Resistance and Its Examples in Reality and in The Arts

What is Resistance? What is it to resist? What kinds of resistances are there? How can it be applied in the Jewish case regarding the Nazis?

​The Jewish people were not in a position where resisting the German officers was easy. To

(even accidentally) a German soldier was to sentence to death tens of Jewish families – as retribution. Since the beginning of the war the Jews had been put through so much pain - physical as well as psychological – that, maybe, they feared the repercussions of their resistant acts.

After listening to Professor’s Kenez and Murray points of view about the subject, it seems to me that in this case, at least, we can divide the Jewish resistance into two major groups: Passive Resistance and Active Resistance.

Active Resistance would be, as Professor Kenez described, having a gun and shooting with it. Or in simpler terms: actively and physically opposing the German soldiers.

Passive Resistance would be subtler, more psychological. It would comprise minor acts of defiance like smuggling food or hiding a Jew in your basement.

Professor Baumgarten says: “I Like to think of resistance along a Spectrum.” I agree with this opinion. One could define this spectrum according to one’s beliefs regarding the subject. To me this spectrum would be like a ruler - going from 0 to 10: On zero there would be no Resistance at all, on five acts of defiance and escalating until you reach number 10, where we would find Active resistance.

​There are many examples of both types, but I leave you with two:​

The Warsaw Ghetto

​The Warsaw Ghetto had around 300.000 people, but in 1942 people were taken out of the Ghetto every day. Every day people died. By that, it was understood that the ghetto would be eliminated. By the time the rising (of the Resistance) took place, there were only 70.000 Jews left in the Ghetto.

The resistance had formed in the second half of 1942 and it was organized by political parties: mostly Zionists and communists, as the orthodox party was less willing. Weapons were smuggled into the ghetto with the help of the Home Army - constituted by anti-Nazi Poles.

​When the rising occurred, the Jews were led by Mordechai Anielewicz. Their first target was the Judenrat (the ghetto police). 5.000 Jews were able to escape this Ghetto, and the resistance killed sixteen Germans and wounded around 80.

Schindler’s List

In the movie “Schindler’s List” - a drama that tells the story of how Oskar Schindler saved over a thousand Jews - we have two main resistors: Oskar himself: an ethnic German, and Itzhak Stern: a Jewish accountant. But there are also some small, seemingly unnoticed, events that also fall on the resistance spectrum.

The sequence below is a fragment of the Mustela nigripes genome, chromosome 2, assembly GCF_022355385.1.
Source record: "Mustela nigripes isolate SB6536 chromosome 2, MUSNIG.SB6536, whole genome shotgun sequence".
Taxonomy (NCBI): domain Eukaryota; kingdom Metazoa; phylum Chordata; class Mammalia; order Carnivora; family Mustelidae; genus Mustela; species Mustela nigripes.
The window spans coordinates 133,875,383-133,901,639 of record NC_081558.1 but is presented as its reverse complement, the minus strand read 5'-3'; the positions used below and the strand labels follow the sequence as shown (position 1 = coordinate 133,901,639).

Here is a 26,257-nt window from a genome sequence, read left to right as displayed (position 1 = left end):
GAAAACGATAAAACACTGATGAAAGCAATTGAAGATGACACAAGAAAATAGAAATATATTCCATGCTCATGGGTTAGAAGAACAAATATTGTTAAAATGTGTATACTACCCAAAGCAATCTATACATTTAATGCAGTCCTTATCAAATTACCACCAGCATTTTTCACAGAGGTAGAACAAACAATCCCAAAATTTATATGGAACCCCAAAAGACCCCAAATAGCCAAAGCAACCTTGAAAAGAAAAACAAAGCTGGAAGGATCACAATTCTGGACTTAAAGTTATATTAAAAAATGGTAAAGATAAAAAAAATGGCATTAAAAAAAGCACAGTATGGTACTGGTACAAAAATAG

Oskar Schindler was a gallant bon vivant, part of the Nazi party, who sees the opportunity for profit in times of war. In the beginning he shows himself

indifferent to the plight of the Jews. He resists the Nazi’s first by not denunciating Stern to the proper authorities, then by helping him and finally by saving the lives 1100 Jews. One of the most resistant acts depicted in the movie is when he forbids German soldiers from entering his factory and tells the Rabbi to perform his religious rites. His act of resistance goes so far that he pursued “His” Jews on many occasions going so far as to bribe German Officers.

Itzhak Stern was first Schindler’s accountant, manager and, much later, friend. In the beginning Stern seems to loath Schindler and his ways, still, he uses his position in the factory to help as many Jews as he can. He resists at first by giving Jews fake papers so they won’t be sent to the camps, then - when working for Schindler - he gives them essential worker papers. Once in the camps, under Goth’s very nose, he does it again, sending old men and children to the factory to save them from the German mercy. But his greater act of defiance is the compilation of a list with over 1000 names. Those are the Jews sent to Schindler’s factory instead of Auschwitz.

Poldek Pfefferberg is Schindler’s black market contact. His acts of resistance consist mainly of smuggling.

Menasha Lewartow is a Rabbi whose act of resistance is to perform religious rites at the factory under Schindler’s allowance and where the German soldiers can hear.

​Regina Perlman is a young Jewish girl, passing as a gentil to avoid capture. She reaches out to Schindler regarding her parents, who are in a camp. ​

​The rescue of the girl’s parents from a prisoner camp is Schindler’s first active act of resistance.

The acts of resistance known to us are many. Many more are untold. Each surviving Jew is a story of resistance but we mustn’t forget that the billions who died had resistance stories as well, only theirs died with them.